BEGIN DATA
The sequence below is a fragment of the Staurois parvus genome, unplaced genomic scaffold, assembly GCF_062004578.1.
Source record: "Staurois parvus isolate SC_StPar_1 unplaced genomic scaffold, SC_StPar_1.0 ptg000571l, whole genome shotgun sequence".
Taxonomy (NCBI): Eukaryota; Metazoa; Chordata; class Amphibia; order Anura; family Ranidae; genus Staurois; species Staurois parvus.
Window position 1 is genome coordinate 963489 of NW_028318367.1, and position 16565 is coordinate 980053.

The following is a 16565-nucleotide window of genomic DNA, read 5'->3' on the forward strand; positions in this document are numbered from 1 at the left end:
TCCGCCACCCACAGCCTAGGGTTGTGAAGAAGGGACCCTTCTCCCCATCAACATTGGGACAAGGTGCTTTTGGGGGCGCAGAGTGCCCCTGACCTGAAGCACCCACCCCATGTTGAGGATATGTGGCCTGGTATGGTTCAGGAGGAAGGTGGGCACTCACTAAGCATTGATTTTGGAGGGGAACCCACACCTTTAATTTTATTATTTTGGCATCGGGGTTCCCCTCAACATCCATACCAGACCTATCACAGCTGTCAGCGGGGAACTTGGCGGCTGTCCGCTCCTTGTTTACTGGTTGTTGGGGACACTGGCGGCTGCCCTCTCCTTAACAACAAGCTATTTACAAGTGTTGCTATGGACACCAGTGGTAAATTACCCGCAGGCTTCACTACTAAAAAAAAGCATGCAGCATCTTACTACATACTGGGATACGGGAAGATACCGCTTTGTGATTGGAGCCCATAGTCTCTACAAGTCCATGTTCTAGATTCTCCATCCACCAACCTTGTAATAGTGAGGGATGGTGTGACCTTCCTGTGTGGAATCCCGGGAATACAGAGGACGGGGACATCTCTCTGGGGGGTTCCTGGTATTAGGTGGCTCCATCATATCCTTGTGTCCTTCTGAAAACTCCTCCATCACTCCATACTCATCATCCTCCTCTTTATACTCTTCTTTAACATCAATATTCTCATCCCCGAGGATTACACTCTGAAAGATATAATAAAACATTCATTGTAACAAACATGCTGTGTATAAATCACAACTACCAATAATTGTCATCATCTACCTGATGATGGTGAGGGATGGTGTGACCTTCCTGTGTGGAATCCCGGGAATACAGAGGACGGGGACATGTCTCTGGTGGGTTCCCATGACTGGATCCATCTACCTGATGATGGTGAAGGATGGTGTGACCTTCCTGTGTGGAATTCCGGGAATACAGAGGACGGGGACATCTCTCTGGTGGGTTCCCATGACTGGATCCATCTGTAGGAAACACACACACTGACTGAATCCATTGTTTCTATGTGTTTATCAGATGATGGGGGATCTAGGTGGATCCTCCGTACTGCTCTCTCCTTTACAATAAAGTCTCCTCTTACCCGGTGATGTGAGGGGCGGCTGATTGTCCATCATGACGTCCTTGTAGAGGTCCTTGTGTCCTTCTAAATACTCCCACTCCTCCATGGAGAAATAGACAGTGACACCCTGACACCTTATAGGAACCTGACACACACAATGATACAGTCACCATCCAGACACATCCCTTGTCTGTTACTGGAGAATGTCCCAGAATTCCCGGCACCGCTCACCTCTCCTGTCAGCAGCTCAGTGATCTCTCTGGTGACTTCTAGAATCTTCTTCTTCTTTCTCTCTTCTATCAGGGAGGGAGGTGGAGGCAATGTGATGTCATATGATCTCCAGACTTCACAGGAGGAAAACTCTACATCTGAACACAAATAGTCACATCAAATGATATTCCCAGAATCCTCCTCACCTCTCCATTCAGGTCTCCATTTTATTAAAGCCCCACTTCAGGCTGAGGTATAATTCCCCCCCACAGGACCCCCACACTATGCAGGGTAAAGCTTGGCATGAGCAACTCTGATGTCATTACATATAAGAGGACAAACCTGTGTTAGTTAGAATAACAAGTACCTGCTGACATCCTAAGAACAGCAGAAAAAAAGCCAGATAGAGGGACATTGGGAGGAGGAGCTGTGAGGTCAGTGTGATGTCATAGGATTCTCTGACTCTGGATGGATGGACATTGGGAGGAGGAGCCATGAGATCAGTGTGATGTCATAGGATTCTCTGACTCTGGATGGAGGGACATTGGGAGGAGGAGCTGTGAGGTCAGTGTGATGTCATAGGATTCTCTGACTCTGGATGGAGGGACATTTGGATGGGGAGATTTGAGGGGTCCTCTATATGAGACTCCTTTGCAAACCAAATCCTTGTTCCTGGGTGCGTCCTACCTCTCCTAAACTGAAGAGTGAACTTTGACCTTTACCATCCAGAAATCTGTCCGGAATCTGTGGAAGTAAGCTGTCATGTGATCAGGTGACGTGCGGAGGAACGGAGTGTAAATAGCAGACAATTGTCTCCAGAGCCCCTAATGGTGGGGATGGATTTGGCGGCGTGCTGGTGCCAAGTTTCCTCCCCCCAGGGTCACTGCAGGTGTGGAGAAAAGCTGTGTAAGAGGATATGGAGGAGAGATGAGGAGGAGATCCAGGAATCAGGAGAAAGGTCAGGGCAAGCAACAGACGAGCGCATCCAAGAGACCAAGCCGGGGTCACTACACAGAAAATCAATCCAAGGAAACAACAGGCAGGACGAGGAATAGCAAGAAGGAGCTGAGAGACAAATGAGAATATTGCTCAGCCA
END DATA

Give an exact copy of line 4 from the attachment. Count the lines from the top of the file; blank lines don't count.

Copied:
Window position 1 is genome coordinate 963489 of NW_028318367.1, and position 16565 is coordinate 980053.